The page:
Cities are combining edge computing and IoT data collection to improve services and save money

There is no one-size-fits-all solution, but government leaders will need systems integrators to make these IoT projects a success.

Cities are combining edge computing and IoT data collection to improve services and save money

Government agencies managing multiple sources of Internet of Things (IoT) data are most likely to launch edge computing projects to save money and improve city services, according to an IDC government analyst.

Shawn P. McCarthy, research director for IDC Government Insights, predicts that local governments and the military will lead the way in adopting artificial intelligence (AI) to reduce fraud, improve services, and increase compliance. McCarty discussed these predictions as well as the current market during a webinar, "Edge Computing, 5G & AI: Government's Exponential Perfect Storm."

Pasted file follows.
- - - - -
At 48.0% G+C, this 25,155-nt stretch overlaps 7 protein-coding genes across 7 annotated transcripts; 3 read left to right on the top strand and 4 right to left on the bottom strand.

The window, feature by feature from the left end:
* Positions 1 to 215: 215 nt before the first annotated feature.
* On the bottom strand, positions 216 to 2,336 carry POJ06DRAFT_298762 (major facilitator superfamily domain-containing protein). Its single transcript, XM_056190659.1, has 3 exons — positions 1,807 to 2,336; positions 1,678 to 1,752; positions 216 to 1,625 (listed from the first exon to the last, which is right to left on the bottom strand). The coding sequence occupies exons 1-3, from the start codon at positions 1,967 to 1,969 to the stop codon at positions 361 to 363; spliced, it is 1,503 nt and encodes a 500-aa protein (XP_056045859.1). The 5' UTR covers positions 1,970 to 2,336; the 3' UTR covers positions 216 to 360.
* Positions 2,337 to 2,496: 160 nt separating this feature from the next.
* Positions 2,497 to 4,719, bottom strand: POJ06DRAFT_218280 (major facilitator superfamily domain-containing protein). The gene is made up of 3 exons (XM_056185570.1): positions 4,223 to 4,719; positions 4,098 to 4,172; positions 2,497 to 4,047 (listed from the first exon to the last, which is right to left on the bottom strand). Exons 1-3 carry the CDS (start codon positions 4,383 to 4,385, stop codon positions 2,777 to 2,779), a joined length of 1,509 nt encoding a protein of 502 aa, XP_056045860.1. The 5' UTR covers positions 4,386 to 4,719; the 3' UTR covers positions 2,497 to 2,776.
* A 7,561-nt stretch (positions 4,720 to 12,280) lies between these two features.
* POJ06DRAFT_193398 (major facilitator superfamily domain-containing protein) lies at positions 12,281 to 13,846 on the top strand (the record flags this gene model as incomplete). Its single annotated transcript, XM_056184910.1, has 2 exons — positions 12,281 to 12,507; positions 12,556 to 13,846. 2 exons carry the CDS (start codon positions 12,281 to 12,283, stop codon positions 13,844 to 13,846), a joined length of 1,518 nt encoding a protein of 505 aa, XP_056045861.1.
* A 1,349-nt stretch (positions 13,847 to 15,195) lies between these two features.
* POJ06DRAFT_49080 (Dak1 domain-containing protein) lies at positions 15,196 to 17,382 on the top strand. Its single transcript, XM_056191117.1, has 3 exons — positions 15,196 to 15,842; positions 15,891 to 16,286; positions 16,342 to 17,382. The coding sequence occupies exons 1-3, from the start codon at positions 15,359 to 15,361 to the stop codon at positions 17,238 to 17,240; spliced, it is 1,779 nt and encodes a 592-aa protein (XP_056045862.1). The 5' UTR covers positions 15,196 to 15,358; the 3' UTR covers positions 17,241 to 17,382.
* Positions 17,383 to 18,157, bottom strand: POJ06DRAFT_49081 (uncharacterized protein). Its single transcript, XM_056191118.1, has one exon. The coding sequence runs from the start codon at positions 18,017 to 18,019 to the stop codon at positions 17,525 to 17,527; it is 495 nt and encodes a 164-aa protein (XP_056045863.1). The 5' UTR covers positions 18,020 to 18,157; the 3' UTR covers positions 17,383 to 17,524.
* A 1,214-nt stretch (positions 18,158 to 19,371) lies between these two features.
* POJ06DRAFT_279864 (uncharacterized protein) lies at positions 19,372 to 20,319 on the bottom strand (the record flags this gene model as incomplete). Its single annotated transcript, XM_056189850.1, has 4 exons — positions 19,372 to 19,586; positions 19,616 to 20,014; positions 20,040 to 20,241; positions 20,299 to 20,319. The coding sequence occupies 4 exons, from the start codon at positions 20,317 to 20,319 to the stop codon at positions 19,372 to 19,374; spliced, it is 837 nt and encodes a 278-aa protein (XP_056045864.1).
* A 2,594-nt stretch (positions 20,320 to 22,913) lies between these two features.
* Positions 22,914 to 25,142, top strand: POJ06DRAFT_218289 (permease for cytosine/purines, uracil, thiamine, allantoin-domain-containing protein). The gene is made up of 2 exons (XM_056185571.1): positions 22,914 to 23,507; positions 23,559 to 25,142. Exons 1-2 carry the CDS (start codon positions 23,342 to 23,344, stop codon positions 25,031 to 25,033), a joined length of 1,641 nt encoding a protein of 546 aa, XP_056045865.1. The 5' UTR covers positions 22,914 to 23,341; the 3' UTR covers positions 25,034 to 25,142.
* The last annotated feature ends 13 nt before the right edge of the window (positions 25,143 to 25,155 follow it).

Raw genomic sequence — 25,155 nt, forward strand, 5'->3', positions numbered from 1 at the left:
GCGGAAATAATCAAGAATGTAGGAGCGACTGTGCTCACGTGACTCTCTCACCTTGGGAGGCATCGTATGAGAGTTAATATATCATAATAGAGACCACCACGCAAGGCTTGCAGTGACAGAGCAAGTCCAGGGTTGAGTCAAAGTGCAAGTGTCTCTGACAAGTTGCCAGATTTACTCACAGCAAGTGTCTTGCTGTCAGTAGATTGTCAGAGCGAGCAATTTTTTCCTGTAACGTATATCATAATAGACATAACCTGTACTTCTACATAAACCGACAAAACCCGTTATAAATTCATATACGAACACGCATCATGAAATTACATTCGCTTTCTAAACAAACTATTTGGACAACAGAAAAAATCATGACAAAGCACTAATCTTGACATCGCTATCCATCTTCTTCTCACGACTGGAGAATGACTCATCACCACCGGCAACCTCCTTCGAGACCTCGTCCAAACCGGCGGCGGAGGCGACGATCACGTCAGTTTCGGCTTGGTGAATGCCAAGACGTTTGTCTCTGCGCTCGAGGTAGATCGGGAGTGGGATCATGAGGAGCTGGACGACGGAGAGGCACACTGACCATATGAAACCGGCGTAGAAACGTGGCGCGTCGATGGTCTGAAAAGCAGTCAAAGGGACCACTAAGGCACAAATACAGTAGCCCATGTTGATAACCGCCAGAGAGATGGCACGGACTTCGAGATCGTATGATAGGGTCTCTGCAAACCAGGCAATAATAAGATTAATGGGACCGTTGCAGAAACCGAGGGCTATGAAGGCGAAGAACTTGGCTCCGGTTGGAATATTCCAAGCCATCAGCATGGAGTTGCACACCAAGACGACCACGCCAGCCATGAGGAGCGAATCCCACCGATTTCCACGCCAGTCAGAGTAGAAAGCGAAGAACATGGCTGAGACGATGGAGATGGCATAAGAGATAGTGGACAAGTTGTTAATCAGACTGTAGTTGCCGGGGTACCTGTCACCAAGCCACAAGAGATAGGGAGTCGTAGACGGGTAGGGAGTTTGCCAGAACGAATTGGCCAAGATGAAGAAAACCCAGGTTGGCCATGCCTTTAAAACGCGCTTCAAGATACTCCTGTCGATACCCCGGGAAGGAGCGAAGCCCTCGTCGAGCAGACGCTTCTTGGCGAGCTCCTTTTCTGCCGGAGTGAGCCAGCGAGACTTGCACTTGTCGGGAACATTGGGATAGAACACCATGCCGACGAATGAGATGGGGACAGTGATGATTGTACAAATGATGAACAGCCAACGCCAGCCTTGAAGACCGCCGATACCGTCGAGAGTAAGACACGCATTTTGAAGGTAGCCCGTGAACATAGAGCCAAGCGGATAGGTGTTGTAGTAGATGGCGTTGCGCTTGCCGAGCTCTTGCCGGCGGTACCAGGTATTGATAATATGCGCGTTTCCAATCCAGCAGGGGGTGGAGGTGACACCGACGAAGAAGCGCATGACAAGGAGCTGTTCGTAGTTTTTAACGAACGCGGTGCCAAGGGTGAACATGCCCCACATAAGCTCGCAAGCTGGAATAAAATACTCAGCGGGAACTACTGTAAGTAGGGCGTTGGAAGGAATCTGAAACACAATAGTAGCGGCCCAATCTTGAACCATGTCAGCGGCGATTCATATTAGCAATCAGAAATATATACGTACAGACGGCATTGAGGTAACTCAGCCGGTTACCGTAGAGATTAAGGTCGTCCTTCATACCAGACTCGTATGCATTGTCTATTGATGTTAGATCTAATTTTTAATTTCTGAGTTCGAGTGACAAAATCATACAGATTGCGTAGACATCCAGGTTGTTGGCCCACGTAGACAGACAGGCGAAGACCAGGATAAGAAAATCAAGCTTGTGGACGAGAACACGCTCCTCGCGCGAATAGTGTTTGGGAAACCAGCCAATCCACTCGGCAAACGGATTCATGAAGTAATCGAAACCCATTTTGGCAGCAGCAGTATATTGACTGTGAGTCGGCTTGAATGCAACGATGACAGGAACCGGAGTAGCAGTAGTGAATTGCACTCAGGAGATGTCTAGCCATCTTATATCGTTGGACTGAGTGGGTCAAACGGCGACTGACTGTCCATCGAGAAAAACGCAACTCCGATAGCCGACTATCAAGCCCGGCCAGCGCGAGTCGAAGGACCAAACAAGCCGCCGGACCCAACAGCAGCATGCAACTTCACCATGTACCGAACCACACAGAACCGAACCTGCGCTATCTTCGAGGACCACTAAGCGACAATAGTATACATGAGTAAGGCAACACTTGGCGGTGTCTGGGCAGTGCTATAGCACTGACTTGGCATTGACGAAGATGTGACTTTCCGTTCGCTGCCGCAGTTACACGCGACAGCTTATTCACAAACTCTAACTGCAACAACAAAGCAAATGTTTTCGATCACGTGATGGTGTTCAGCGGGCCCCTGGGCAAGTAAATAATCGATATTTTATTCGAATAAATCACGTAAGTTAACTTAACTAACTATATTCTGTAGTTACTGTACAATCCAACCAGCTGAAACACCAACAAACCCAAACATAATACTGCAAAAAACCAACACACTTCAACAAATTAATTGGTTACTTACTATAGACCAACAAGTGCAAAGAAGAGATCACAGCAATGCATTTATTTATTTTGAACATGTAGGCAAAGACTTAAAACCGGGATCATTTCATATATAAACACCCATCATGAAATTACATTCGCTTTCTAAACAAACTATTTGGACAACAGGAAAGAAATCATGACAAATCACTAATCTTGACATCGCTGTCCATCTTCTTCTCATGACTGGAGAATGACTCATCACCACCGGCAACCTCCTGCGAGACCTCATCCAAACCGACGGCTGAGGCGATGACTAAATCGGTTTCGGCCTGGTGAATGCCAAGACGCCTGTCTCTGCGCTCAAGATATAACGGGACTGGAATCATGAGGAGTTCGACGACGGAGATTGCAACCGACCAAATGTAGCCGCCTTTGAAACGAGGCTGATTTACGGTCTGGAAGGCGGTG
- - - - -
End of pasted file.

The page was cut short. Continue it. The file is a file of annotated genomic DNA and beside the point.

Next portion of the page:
SEE: 5 Internet of Things (IoT) innovations (free Pdf) (TechRepublic)

"Integrating this data can save money, and that's where you're going to see most of the growth happen," he said.

The benefits of distributed AI are a positive return on investment, lower costs, focused efficiencies and data-driven decision making, but the required processing power is a significant challenge, he added. 

Artificial intelligence is already improving government operations from fine-tuning maintenance schedules for Air Force planes to reducing pedestrian deaths on city streets. Other use cases for edge computing and IoT projects include: